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Room for Rent! Jeepers, Peepers, Save us from the Creepers
Cynthia Brian in he hammock

 

By Cynthia Brian

 

You own a second home, townhome, or condo which your twenty something son is living in while he finishes grad school. He loves living alone, but the rent he’s paying you can’t cover the mortgage. In this recessionary economy, refinancing is out of the question because the bank says the area is “upside down”.  Instead of foreclosing, you decide to rent out a room.  Both of you determine that the most desirable tenant would be a twenty-thirty something single male, non-smoker, gainfully employed, with no pets who is respectful, quiet, and not interested in bringing the party home.  The free classifieds are the perfect place to find that perfect person. Or…are they?

 

It only takes a few navigational minutes to discover that posting an ad is fraught with peril. Forewarned is forearmed and it’s not always what you think. As a caring mom who owns a beautifully designed and maintained townhouse in a college town, I enjoy renting to discretionary students.  Before I post an ad anywhere, I know the rules. The Federal Fair Housing laws prohibit discriminatory advertising, regardless of how small or large the property.  This means that I cannot advertise for a student, twenty-thirty something single male, non-smoker, gainfully employed because that would discriminate against non-students, women, couples, families, the aged, and the unemployed.  California laws, where I reside, prohibit discrimination on the basis of race, color, religion, sex, sexual orientation, marital status, national origin, ancestry, familial status, source of income, disability, or age (CA GOVT § 12955). Every state has specific rules and we are wise to learn them.

 

There are exemptions. If the living situation requires shared bathroom, kitchens, or common room facilities, the homeowner may express a preference based on gender or sexual orientation. Another exception is when the owner lives in the home, the number and sex of occupants desired may be stated.

 

Once you’ve mapped the minefield of writing a legally acceptable ad, it’s time to sift through the responses, many of which may prove to be scams. Here is an actual on-line posting with the name and city changed.

 

“I am a 30 yr old professional male moving to the area next week. My office is in San Diego so I would like something close by.

 

Just received work promotion making about 95K a year. I need an apartment or townhouse to share and yours sounds exactly right. My issue is I had a mortgage company in N. CA and lost everything, so my credit is shot. I’ll pay you in cash.

 

I am heading down from San Francisco on Monday and could move in next week.  Can we meet? Thanks, John”

 

            What’s wrong with this response? Although John could be for real, his initial correspondence shares too much information regarding his income and credit status. Wanting to pay in cash is a flaming red flag.  He doesn’t sound thirty or professional, and most likely would not pass a background check. Delete!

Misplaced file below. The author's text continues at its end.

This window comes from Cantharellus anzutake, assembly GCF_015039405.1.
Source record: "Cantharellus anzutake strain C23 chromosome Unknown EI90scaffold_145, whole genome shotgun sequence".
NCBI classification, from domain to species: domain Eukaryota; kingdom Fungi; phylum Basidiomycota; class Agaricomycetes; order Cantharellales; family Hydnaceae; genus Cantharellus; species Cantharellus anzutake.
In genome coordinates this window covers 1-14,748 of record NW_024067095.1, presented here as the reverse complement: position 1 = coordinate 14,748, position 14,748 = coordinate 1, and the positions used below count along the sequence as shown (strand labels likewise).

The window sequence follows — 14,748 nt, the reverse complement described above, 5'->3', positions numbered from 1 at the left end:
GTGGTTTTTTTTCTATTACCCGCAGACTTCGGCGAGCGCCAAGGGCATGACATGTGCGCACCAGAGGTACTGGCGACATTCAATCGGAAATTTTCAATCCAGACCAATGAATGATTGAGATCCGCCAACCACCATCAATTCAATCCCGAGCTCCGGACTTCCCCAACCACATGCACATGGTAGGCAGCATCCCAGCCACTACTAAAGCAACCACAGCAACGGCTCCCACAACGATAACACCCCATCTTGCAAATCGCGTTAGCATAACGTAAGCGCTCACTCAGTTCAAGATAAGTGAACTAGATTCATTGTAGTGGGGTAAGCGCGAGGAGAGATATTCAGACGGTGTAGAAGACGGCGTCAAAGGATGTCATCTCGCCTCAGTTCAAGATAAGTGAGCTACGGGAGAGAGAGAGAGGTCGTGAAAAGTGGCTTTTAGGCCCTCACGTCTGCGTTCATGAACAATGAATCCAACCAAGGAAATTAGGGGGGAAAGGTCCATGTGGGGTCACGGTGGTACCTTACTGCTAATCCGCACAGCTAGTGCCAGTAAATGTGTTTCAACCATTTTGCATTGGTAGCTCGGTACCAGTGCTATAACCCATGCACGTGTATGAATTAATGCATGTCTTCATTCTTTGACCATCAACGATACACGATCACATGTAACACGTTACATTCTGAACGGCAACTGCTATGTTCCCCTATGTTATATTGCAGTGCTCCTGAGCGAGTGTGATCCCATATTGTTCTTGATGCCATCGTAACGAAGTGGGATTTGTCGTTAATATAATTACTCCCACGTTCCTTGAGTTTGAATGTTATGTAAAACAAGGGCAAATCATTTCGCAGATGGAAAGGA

Here are a few helpful hints to protect you as you write your Room for Rent ad and schedule interviews.

ü  Know the rules of your state for landlords.

ü  Remain anonymous by not giving out exact street address in your ad. Cross streets allow the good guys to know the area you are in while keeping your exact location protected.

ü  Hide your email address from readers and have the site forward emails to you.

ü  Provide four or more quality photos without people or recognizable street identification in them.

ü  Do not show links to other postings

ü  Click no preference on gender unless you are renting according to FHA exemptions.

ü  Conduct a phone interview, letting the person know that a copy of his driver’s license is required.

ü  Ask for more information before meeting in person and send any pertinent rules for the home.

ü  Always have another person with you when you do meet the potential renter

ü  Have a renter application ready

ü  Require a credit and/or background check paid by the renter.

ü  Do not accept money orders, traveler’s checks, or cashier’s checks.

ü  Do not give out your bank information for money transfers from out of the country accounts.

ü  Trust your gut.

 

If you feel uncomfortable going this alone, there are realty companies that offer rental services for a fee. There are creepers crawling the web and the classified want ads seeking volunteers to be victims. Don’t become one of them. If it sounds too good to be true, it usually is false. There are many outstanding and upstanding individuals looking for your specific location. The more diligent and specific you are in penning your post, the more successful…and safe you and your loved ones will be.

 

May you find the ideal tenant and save your home in the process.

 

©2010 Cynthia Brian

Cynthia Brian is a New York Times best selling author, internationally acclaimed speaker, and Executive Director of Be the Star You Are!® charity whose mission is to empower women, families, and youth. As the author of the award winning motivational book, Be the Star You Are!®, Cynthia helps others achieve success. Cynthia grows people. www.cynthiabrian.com.